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Diabet Med. 2019 Jan;36(1):110-119. doi: 10.1111/dme.13847. Epub 2018 Nov 16.

A multicentre, UK, retrospective, observational study to assess the effectiveness of insulin glargine 300 units/ml in treating people with Type 1 diabetes mellitus in routine clinical practice (SPARTA).

Author information

1
Dudley Group NHS Foundation Trust, Russells Hall Hospital, Dudley.
2
Institute of Life Science, Swansea University Medical School, Swansea.
3
Department of Endocrinology and Diabetes, Altnagelvin Hospital, Derry.
4
Glasgow Royal Infirmary, School of Medicine, University of Glasgow, Glasgow.
5
Diabetes and Endocrine Department, Sheffield Teaching Hospitals, Sheffield.
6
North East Essex Diabetes Service, Suffolk GP Federation, Colchester.
7
Sanofi, Guildford.
8
Ulster Hospital, SE Trust, Belfast.
9
pH Associates, Marlow.
10
Diabetes and Endocrine Department, Royal Free London NHS Foundation Trust, London, UK.

Abstract

AIM:

To conduct an open-label study to provide UK real-world evidence regarding the use of insulin glargine 300 units/ml (U300) in people with Type 1 diabetes mellitus.

METHODS:

People with Type 1 diabetes who had been prescribed U300 ≥6 months before data collection and had HbA1c levels recorded within 3 months prior to U300 (baseline) were included. The primary endpoint was change in HbA1c from baseline to month 6 after U300 initiation. Other endpoints included number of documented hypoglycaemic and diabetic ketoacidosis episodes, and change in daily basal insulin dose.

RESULTS:

A total of 298 people with Type 1 diabetes were included [mean age 42.1 years, mean HbA1c 79 mmol/mol (9.4%)]. After U300 initiation, the mean reduction in HbA1c from baseline to month 6 was -4 mmol/mol (-0.4%; P<0.001; n=188). The total daily basal insulin dose at 6 months was 1.3 units higher than at the time of U300 initiation (P<0.001; n=275) but was not significantly different from the prior basal insulin dose. There was no clinically significant difference in weight between baseline and month 6 [mean difference +0.7 kg, 95% CI -0.1, 1.5; P=0.084; n=115). During the 6 months before and after U300 initiation, severe hypoglycaemic episodes were documented for 6/298 and 4/298 participants. Diabetic ketoacidosis episodes requiring Accident and Emergency department visits or hospitalization were documented for 4/298 and 6/298 participants, before and after U300 initiation, respectively.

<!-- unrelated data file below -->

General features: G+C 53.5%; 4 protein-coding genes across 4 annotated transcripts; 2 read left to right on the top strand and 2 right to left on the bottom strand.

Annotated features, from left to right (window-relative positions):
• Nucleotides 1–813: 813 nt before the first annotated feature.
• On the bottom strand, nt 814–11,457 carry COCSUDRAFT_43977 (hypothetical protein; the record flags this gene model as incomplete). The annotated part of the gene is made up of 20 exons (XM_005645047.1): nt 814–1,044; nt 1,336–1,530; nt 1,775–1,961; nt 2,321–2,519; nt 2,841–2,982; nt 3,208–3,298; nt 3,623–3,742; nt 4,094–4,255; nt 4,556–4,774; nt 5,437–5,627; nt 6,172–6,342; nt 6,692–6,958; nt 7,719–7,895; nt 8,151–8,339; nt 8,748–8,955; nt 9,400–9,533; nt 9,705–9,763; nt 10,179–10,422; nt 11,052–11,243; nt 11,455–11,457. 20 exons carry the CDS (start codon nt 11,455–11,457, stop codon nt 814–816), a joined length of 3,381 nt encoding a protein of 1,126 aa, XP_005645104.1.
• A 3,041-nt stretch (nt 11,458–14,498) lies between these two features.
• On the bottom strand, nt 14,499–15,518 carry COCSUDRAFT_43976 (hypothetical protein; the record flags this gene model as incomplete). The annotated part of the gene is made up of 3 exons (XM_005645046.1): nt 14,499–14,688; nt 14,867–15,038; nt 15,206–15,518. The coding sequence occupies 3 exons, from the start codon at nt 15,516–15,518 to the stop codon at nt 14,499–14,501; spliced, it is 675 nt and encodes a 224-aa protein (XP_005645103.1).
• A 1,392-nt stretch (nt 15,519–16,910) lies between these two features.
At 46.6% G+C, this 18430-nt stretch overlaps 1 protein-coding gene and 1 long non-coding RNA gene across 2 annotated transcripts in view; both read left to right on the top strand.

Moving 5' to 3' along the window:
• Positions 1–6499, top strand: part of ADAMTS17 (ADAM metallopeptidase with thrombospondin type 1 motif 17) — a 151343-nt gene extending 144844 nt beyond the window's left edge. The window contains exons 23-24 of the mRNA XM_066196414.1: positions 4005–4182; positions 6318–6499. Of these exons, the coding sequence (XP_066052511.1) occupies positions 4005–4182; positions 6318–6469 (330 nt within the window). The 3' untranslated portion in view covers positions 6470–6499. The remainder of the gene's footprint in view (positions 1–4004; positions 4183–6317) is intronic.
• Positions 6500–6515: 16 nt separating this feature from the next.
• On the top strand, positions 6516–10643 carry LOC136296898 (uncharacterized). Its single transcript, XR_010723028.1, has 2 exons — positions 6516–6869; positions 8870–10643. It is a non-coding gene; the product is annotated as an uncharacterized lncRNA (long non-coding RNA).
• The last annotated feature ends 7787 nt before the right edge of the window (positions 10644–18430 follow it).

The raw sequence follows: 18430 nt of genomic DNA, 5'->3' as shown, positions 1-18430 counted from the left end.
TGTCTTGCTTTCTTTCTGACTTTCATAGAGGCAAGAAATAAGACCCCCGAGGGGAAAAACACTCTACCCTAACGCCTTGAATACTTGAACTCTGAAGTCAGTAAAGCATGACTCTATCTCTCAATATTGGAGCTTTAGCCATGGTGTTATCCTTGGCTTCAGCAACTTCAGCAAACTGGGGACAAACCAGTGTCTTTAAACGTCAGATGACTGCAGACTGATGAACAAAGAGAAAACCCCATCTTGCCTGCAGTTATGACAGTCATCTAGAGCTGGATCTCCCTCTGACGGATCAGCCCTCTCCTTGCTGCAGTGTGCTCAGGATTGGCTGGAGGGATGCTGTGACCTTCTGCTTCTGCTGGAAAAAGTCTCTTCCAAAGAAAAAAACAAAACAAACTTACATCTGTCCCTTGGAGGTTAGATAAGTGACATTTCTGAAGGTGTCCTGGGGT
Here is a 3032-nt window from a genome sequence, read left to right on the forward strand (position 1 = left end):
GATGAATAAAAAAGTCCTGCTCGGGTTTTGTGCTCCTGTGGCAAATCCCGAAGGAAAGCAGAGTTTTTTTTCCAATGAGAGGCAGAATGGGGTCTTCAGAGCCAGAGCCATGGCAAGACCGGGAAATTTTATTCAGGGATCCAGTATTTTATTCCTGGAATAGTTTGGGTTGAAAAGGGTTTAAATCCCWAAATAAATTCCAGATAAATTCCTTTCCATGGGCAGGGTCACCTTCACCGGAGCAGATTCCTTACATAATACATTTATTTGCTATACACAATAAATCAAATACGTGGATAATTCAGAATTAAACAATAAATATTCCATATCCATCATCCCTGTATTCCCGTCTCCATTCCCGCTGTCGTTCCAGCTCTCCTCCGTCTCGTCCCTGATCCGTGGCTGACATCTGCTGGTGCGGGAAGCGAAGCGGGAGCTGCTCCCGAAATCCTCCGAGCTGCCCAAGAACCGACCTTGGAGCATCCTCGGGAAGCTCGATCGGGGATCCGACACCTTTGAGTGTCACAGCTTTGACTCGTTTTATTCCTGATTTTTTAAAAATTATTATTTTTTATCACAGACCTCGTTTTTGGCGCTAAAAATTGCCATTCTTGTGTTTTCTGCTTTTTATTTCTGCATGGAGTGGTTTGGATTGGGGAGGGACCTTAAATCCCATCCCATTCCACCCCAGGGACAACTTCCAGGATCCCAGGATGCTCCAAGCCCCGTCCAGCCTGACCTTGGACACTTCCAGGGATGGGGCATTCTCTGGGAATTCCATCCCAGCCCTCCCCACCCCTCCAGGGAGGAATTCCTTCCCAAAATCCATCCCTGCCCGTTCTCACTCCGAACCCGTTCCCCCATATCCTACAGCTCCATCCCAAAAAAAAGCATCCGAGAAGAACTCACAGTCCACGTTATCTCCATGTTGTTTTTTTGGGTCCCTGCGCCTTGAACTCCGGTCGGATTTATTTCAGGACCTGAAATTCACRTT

CONCLUSIONS:

In people with Type 1 diabetes, a change in basal insulin to U300 was associated with clinically and statistically significant HbA1c improvements, without significant changes in basal insulin dose and weight. Documented severe hypoglycaemia episodes and diabetic ketoacidosis requiring Accident and Emergency department visits or hospitalization were low and similar before and after U300 initiation.

PMID:
30362181
DOI:
10.1111/dme.13847

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